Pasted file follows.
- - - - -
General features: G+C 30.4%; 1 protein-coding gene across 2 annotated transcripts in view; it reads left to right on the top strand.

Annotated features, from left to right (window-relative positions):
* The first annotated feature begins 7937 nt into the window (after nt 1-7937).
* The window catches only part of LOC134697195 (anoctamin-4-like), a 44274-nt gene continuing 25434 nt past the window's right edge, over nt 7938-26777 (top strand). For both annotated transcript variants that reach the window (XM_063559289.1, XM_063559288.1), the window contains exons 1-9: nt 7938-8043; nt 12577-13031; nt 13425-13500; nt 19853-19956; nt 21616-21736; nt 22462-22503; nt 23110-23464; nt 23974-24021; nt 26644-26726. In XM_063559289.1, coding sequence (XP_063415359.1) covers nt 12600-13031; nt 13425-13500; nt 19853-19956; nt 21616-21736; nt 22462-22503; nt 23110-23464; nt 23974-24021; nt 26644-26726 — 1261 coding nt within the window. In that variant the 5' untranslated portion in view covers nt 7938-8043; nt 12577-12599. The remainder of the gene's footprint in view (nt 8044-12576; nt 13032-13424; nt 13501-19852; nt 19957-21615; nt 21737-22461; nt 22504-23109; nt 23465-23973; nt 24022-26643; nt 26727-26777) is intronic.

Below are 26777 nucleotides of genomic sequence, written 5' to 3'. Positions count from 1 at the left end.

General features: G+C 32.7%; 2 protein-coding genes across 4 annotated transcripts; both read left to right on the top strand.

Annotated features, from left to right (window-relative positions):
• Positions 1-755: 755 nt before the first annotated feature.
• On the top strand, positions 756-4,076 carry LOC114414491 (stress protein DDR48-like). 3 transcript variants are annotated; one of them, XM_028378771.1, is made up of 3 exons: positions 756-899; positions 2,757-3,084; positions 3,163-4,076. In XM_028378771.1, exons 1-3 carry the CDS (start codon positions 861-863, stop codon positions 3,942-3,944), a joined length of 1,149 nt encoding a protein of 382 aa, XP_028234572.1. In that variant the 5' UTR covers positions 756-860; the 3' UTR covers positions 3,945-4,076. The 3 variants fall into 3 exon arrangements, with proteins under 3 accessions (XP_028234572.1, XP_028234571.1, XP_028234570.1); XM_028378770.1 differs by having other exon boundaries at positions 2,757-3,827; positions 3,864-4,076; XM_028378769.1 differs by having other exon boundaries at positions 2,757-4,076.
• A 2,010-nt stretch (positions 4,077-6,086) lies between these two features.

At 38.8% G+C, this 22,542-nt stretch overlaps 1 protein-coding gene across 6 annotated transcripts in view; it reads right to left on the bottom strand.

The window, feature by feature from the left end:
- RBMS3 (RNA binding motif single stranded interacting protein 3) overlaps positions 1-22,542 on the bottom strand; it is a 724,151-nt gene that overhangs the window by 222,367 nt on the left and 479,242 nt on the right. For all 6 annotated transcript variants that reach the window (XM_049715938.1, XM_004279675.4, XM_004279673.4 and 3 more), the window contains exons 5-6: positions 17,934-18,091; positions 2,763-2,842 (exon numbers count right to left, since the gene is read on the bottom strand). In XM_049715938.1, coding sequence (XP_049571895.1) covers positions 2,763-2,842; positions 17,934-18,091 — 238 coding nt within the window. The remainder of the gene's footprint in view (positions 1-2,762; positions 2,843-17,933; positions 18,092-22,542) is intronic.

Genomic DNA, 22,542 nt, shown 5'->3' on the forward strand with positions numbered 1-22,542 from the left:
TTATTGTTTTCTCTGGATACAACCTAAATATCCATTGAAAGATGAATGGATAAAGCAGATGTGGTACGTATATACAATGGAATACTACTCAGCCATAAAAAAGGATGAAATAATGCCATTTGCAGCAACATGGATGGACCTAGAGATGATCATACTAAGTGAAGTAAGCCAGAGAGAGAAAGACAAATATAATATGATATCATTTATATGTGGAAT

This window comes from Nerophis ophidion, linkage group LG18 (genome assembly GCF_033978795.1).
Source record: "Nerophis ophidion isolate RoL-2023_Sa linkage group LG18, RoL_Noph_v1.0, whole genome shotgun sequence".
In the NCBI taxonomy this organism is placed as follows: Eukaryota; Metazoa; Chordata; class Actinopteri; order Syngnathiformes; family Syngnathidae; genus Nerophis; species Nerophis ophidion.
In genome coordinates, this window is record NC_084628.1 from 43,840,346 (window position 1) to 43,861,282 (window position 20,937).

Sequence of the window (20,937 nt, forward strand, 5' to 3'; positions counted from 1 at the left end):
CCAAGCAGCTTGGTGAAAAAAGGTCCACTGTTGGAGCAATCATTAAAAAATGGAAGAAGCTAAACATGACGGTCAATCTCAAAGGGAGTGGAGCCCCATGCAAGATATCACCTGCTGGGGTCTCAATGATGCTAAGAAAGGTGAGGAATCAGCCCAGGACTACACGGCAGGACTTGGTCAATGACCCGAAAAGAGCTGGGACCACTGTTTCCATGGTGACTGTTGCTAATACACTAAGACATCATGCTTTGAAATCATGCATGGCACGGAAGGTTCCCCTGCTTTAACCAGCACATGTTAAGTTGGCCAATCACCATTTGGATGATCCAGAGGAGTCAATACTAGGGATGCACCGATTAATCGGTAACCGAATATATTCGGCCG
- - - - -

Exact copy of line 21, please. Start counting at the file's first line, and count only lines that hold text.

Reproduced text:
CCAAGCAGCTTGGTGAAAAAAGGTCCACTGTTGGAGCAATCATTAAAAAATGGAAGAAGCTAAACATGACGGTCAATCTCAAAGGGAGTGGAGCCCCATGCAAGATATCACCTGCTGGGGTCTCAATGATGCTAAGAAAGGTGAGGAATCAGCCCAGGACTACACGGCAGGACTTGGTCAATGACCCGAAAAGAGCTGGGACCACTGTTTCCATGGTGACTGTTGCTAATACACTAAGACATCATGCTTTGAAATCATGCATGGCACGGAAGGTTCCCCTGCTTTAACCAGCACATGTTAAGTTGGCCAATCACCATTTGGATGATCCAGAGGAGTCAATACTAGGGATGCACCGATTAATCGGTAACCGAATATATTCGGCCG